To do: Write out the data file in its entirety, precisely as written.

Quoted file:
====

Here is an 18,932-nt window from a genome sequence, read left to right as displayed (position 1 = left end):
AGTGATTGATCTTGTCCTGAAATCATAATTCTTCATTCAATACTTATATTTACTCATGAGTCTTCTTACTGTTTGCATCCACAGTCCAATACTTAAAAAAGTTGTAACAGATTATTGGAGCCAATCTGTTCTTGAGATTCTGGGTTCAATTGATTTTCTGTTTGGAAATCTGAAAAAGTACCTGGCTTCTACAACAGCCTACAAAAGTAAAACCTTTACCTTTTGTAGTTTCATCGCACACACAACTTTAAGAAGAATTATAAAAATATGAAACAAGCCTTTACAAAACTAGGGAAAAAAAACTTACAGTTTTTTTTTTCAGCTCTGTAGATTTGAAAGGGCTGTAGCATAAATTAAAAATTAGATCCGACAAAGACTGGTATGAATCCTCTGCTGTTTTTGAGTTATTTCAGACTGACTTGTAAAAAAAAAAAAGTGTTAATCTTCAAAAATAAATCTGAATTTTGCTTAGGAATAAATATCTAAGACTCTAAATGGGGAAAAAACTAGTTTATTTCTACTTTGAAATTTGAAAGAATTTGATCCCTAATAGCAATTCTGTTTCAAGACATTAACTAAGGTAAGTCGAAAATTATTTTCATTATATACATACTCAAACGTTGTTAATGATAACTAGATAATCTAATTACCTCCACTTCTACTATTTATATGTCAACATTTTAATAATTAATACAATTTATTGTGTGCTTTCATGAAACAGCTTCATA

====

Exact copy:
Here is an 18,932-nt window from a genome sequence, read left to right as displayed (position 1 = left end):
AGTGATTGATCTTGTCCTGAAATCATAATTCTTCATTCAATACTTATATTTACTCATGAGTCTTCTTACTGTTTGCATCCACAGTCCAATACTTAAAAAAGTTGTAACAGATTATTGGAGCCAATCTGTTCTTGAGATTCTGGGTTCAATTGATTTTCTGTTTGGAAATCTGAAAAAGTACCTGGCTTCTACAACAGCCTACAAAAGTAAAACCTTTACCTTTTGTAGTTTCATCGCACACACAACTTTAAGAAGAATTATAAAAATATGAAACAAGCCTTTACAAAACTAGGGAAAAAAAACTTACAGTTTTTTTTTTCAGCTCTGTAGATTTGAAAGGGCTGTAGCATAAATTAAAAATTAGATCCGACAAAGACTGGTATGAATCCTCTGCTGTTTTTGAGTTATTTCAGACTGACTTGTAAAAAAAAAAAAGTGTTAATCTTCAAAAATAAATCTGAATTTTGCTTAGGAATAAATATCTAAGACTCTAAATGGGGAAAAAACTAGTTTATTTCTACTTTGAAATTTGAAAGAATTTGATCCCTAATAGCAATTCTGTTTCAAGACATTAACTAAGGTAAGTCGAAAATTATTTTCATTATATACATACTCAAACGTTGTTAATGATAACTAGATAATCTAATTACCTCCACTTCTACTATTTATATGTCAACATTTTAATAATTAATACAATTTATTGTGTGCTTTCATGAAACAGCTTCATA